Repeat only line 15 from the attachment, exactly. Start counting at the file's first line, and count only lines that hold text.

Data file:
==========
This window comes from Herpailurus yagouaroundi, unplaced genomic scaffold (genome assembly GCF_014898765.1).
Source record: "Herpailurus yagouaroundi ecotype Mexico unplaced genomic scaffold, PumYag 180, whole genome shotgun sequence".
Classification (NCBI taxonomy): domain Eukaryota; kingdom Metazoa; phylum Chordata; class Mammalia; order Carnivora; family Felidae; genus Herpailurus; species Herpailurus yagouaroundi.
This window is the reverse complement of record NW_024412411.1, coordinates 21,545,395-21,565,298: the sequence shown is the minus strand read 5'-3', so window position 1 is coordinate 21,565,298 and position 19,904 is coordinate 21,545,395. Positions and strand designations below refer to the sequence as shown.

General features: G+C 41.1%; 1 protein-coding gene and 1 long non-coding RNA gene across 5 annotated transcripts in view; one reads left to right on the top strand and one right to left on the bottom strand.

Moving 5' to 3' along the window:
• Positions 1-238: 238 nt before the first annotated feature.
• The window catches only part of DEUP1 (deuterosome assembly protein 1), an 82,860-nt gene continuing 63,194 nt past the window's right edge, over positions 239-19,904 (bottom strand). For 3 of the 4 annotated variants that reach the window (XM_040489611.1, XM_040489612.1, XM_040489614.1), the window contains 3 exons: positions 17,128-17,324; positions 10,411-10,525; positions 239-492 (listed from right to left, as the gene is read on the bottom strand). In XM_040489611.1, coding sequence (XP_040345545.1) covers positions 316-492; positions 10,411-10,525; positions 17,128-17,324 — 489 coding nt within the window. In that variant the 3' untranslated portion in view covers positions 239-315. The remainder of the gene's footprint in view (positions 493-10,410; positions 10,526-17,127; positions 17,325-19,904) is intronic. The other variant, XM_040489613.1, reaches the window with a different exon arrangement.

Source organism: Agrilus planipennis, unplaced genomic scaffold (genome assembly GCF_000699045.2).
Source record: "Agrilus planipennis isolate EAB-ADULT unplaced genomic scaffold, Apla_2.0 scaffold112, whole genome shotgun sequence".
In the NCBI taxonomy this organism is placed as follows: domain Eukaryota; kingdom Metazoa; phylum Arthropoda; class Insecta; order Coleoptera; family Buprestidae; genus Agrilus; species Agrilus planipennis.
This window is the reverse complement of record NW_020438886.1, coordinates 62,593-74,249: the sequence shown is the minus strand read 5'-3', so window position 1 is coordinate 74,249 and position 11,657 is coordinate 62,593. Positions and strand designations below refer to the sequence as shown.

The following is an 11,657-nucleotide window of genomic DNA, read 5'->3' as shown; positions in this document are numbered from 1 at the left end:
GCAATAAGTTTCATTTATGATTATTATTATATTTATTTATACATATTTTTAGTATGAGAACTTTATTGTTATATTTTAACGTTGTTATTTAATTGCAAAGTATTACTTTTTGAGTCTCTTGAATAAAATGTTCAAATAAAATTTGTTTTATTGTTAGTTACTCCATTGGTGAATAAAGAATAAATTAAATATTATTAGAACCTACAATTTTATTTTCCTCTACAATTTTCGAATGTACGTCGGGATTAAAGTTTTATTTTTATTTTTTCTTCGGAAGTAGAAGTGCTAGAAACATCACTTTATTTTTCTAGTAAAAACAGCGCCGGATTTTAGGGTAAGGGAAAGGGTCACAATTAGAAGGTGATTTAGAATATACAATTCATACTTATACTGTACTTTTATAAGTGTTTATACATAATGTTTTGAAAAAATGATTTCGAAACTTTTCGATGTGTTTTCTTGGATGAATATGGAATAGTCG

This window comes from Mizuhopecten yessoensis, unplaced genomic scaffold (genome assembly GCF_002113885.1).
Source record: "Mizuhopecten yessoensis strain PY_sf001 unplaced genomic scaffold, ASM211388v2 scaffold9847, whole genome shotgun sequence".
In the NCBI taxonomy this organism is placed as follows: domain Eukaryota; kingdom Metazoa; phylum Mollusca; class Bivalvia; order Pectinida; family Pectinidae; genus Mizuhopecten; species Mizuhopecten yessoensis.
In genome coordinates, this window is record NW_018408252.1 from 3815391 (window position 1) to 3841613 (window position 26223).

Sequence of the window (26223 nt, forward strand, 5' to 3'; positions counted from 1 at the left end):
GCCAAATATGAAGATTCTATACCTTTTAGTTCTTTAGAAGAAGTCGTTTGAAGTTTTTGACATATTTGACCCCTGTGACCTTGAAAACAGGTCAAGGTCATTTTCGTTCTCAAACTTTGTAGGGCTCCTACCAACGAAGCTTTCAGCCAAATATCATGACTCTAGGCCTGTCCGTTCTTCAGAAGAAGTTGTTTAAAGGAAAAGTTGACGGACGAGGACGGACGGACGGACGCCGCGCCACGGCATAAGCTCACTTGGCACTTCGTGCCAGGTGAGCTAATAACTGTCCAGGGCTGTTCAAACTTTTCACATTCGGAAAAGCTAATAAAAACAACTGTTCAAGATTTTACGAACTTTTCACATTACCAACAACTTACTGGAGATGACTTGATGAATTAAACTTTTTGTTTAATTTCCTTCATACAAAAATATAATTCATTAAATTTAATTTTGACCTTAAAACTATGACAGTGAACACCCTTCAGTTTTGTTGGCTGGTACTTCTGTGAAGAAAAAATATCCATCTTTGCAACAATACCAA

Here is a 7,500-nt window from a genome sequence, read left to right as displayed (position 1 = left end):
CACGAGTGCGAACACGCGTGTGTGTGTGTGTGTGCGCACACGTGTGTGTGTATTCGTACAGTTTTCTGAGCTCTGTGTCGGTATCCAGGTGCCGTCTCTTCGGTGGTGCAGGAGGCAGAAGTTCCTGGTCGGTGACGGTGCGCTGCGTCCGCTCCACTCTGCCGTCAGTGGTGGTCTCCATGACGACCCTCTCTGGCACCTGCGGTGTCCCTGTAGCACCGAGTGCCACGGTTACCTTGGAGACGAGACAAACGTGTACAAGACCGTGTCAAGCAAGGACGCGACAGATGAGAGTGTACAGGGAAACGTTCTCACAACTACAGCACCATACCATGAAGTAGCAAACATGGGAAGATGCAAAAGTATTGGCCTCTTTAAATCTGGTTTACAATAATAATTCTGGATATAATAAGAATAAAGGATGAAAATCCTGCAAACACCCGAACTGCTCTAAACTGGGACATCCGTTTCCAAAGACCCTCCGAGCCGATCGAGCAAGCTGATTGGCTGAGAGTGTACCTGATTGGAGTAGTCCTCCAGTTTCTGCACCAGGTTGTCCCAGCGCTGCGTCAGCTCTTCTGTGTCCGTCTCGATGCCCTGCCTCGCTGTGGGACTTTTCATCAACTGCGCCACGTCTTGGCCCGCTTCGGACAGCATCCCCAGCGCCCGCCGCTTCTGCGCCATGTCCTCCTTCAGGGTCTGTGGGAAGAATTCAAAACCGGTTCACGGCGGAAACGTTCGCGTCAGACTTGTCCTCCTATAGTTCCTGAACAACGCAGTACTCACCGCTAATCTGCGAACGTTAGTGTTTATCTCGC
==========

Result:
This window comes from Mizuhopecten yessoensis, unplaced genomic scaffold (genome assembly GCF_002113885.1).